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Sleeping with 158 strangers, for art sake / VOGUE Q&A with Max Richter

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Little did we know when we extolled the virtues of Max Richter's Sleep-an eight-hour-plus ambient music piece meant to be listened to while one, you know, sleeps-that within mere weeks the piece would be given its New York premiere. Which is how I found myself hopping the subway on Friday night at 9:00 p.m., headed to Tribeca's Spring Studios, outfitted in my favorite pajamas and carrying a toothbrush and toothpaste in a small bag. (Ever felt like you're not getting the attention you deserve? Make your way through New York City's MTA system at night, wearing purple pantaloon pajamas, and voilà: Attention-the perhaps not the kind you were yearning for-follows you!)

In keeping with Richter's other Sleep premieres around the world-including performances at the Sydney Opera House, the Philharmonie de Paris, and Amsterdam's Royal Concertgebouw-the venue was outfitted with a vast array of beds, 160 in this case, courtesy of Beautyrest (the beds will be donated to local homeless shelters when the performances are complete), on which concertgoers where encouraged to lounge, to rest, and, yes, to sleep.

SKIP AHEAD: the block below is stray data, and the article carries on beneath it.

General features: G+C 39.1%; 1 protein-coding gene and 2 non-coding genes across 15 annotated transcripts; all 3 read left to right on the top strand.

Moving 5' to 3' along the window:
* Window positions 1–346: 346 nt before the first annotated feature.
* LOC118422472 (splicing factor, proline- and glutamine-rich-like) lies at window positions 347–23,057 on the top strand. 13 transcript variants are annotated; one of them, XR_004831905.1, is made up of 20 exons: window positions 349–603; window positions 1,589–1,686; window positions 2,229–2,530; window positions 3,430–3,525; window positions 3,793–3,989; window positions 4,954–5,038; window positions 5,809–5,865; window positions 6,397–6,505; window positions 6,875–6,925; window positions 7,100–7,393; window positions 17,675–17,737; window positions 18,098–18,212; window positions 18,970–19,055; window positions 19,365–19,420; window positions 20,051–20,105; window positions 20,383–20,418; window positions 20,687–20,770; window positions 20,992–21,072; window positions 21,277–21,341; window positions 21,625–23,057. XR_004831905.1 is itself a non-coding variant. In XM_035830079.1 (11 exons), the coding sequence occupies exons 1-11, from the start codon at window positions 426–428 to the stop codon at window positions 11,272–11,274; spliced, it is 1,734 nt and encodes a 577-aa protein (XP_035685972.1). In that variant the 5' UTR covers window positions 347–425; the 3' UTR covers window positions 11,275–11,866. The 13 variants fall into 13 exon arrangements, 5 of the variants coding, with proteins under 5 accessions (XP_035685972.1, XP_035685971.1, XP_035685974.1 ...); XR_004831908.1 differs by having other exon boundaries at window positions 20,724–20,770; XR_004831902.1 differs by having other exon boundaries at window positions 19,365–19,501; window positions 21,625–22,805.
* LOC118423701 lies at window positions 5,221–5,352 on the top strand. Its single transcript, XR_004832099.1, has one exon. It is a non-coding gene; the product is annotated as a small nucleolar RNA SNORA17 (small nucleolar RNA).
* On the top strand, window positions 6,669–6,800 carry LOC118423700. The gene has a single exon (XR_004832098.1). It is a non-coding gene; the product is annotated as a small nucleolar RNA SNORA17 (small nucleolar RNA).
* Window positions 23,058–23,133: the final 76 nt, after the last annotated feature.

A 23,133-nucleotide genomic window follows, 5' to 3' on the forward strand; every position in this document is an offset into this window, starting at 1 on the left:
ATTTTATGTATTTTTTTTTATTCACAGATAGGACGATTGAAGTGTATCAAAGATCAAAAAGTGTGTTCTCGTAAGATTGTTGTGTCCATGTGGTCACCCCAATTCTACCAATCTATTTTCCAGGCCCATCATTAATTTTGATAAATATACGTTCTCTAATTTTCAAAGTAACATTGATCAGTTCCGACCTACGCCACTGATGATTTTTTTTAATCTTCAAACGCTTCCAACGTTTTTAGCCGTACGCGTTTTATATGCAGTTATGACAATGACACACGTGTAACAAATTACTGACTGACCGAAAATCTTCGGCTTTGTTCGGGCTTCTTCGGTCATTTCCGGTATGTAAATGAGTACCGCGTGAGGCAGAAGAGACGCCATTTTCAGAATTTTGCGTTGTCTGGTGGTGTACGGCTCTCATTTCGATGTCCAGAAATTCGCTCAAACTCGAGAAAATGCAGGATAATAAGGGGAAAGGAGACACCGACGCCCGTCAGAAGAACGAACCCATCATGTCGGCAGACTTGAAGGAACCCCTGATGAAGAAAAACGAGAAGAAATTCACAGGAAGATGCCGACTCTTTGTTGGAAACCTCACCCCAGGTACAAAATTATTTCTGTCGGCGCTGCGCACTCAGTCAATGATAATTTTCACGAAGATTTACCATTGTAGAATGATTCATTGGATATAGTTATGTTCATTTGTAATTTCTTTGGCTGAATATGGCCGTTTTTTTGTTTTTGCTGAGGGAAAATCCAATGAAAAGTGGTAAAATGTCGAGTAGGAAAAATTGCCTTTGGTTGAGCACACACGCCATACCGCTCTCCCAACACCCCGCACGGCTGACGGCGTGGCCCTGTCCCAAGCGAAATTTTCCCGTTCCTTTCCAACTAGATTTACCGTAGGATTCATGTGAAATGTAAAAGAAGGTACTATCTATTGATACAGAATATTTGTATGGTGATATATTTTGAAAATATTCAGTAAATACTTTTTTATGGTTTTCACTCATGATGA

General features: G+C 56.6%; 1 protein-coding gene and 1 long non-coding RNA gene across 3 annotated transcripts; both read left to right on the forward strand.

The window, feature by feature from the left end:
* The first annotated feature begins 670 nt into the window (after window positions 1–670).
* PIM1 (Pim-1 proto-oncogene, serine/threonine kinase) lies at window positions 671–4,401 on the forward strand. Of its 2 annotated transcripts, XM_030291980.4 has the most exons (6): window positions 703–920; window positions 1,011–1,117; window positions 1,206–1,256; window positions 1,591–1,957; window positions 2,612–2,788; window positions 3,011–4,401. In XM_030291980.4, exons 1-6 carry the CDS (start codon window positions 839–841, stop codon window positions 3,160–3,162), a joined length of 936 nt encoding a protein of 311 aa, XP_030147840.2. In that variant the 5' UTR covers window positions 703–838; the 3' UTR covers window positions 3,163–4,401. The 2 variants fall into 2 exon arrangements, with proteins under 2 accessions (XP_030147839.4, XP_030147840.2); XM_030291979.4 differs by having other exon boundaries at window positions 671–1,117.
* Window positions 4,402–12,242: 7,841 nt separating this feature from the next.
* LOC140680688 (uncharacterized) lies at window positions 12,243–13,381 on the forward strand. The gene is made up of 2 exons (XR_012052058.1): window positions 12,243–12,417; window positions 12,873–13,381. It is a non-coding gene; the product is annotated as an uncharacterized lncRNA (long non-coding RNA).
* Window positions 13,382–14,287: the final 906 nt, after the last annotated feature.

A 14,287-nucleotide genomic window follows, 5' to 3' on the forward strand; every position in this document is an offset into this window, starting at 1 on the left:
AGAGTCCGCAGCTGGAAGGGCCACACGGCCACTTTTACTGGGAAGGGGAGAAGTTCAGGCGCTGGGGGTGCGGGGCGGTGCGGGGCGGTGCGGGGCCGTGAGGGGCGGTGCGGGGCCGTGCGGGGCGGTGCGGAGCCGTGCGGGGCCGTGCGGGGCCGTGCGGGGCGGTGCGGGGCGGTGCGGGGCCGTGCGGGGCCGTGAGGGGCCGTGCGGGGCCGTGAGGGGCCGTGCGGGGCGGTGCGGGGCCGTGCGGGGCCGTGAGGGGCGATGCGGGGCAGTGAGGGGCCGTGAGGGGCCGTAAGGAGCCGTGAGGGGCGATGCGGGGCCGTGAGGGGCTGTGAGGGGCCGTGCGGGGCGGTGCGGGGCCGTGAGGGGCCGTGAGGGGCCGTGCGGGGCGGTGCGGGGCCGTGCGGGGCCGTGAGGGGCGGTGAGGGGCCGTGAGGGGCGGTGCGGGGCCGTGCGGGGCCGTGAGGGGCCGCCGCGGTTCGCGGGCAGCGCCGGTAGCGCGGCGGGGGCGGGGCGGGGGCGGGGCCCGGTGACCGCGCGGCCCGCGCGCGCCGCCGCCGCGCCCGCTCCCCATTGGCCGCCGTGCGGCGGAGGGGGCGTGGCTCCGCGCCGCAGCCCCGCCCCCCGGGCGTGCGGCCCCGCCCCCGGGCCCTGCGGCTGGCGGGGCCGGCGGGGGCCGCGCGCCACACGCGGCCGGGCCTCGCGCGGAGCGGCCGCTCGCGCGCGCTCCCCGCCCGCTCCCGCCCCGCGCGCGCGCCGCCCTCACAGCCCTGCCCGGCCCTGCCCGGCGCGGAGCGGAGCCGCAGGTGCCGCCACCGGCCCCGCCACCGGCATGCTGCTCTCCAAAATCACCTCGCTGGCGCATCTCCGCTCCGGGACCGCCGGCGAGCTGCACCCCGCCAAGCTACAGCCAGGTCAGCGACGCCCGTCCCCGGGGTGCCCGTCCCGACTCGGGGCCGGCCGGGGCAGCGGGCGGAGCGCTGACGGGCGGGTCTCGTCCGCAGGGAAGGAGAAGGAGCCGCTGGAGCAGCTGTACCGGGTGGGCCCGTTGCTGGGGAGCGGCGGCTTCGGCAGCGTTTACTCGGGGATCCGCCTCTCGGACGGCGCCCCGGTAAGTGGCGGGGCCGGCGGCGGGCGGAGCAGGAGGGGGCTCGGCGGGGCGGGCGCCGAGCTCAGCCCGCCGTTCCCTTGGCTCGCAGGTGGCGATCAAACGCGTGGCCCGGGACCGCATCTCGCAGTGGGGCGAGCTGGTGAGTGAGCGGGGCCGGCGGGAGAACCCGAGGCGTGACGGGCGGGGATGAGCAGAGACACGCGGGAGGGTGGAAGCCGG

I caught up with Richter-who, understandably, given that he was about to spend almost nine hours in front of various keyboard accompanied by the American Contemporary Music Ensemble (ACME), was spending some time getting his head together in a small, quiet room-for a few minutes before the work's 10:30 p.m. start. Mostly, I wanted to know where this crazy idea to create this piece came from.